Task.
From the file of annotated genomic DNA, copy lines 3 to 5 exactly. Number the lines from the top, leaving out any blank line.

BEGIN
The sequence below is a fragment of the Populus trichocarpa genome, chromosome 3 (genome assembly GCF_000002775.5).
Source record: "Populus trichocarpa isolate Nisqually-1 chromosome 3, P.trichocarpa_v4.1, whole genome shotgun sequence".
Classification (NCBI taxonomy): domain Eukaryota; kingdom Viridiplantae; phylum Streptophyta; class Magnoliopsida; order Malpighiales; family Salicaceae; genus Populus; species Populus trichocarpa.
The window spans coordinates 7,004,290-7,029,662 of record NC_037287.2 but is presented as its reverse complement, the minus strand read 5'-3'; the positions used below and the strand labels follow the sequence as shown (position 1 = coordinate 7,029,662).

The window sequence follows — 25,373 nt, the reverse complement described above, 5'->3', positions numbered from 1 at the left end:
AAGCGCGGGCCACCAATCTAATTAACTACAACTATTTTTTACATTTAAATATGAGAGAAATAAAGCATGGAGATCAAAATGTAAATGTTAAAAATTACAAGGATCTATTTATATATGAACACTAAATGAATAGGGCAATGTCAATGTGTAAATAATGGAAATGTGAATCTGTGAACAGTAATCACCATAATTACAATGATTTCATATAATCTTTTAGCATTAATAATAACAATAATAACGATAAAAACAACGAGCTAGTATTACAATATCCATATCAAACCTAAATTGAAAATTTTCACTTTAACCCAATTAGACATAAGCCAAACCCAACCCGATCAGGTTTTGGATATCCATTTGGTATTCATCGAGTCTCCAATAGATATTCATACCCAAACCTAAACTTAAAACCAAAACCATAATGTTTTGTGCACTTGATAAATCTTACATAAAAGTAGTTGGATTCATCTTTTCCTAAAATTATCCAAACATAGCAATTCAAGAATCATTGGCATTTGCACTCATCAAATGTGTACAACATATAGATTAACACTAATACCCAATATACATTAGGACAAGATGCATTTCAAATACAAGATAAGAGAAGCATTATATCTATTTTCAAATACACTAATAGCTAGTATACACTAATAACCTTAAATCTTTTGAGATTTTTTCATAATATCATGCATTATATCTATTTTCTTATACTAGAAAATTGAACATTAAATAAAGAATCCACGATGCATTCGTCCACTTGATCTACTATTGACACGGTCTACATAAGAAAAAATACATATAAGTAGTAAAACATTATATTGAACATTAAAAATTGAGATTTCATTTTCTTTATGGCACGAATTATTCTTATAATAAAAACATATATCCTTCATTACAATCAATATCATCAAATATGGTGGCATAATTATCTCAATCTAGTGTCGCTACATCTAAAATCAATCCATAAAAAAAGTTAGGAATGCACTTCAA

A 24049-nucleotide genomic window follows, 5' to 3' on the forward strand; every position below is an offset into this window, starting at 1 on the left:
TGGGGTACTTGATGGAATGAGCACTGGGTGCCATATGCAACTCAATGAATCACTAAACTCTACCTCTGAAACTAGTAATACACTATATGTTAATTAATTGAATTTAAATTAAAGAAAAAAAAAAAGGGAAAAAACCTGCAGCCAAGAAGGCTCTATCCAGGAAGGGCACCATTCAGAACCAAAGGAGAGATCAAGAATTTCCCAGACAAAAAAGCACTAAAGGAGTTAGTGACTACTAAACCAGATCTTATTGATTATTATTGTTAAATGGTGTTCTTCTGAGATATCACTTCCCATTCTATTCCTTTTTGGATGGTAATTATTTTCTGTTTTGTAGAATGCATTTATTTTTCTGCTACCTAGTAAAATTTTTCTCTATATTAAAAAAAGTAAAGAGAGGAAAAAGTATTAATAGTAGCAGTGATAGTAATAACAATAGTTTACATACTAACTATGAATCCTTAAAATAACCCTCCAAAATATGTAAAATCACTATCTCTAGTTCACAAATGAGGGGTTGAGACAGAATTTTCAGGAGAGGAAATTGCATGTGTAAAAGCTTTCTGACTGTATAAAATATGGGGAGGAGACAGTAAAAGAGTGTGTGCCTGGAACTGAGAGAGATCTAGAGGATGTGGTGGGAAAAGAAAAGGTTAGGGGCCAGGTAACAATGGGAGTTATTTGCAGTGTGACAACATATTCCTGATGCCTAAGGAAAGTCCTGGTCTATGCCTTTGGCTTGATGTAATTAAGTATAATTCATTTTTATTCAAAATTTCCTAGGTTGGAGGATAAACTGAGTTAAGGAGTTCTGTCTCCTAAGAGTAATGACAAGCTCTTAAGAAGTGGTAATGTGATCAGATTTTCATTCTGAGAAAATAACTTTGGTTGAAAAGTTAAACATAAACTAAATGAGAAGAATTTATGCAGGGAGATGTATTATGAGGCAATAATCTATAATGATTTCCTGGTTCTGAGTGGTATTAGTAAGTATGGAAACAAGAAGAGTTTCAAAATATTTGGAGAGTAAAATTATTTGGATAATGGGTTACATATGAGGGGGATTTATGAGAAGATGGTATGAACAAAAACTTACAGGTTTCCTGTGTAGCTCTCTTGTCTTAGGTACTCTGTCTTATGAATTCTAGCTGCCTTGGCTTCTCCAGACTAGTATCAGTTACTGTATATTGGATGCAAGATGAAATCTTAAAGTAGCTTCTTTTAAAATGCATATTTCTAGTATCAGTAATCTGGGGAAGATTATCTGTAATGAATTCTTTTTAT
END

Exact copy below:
Classification (NCBI taxonomy): domain Eukaryota; kingdom Viridiplantae; phylum Streptophyta; class Magnoliopsida; order Malpighiales; family Salicaceae; genus Populus; species Populus trichocarpa.
The window spans coordinates 7,004,290-7,029,662 of record NC_037287.2 but is presented as its reverse complement, the minus strand read 5'-3'; the positions used below and the strand labels follow the sequence as shown (position 1 = coordinate 7,029,662).

The window sequence follows — 25,373 nt, the reverse complement described above, 5'->3', positions numbered from 1 at the left end: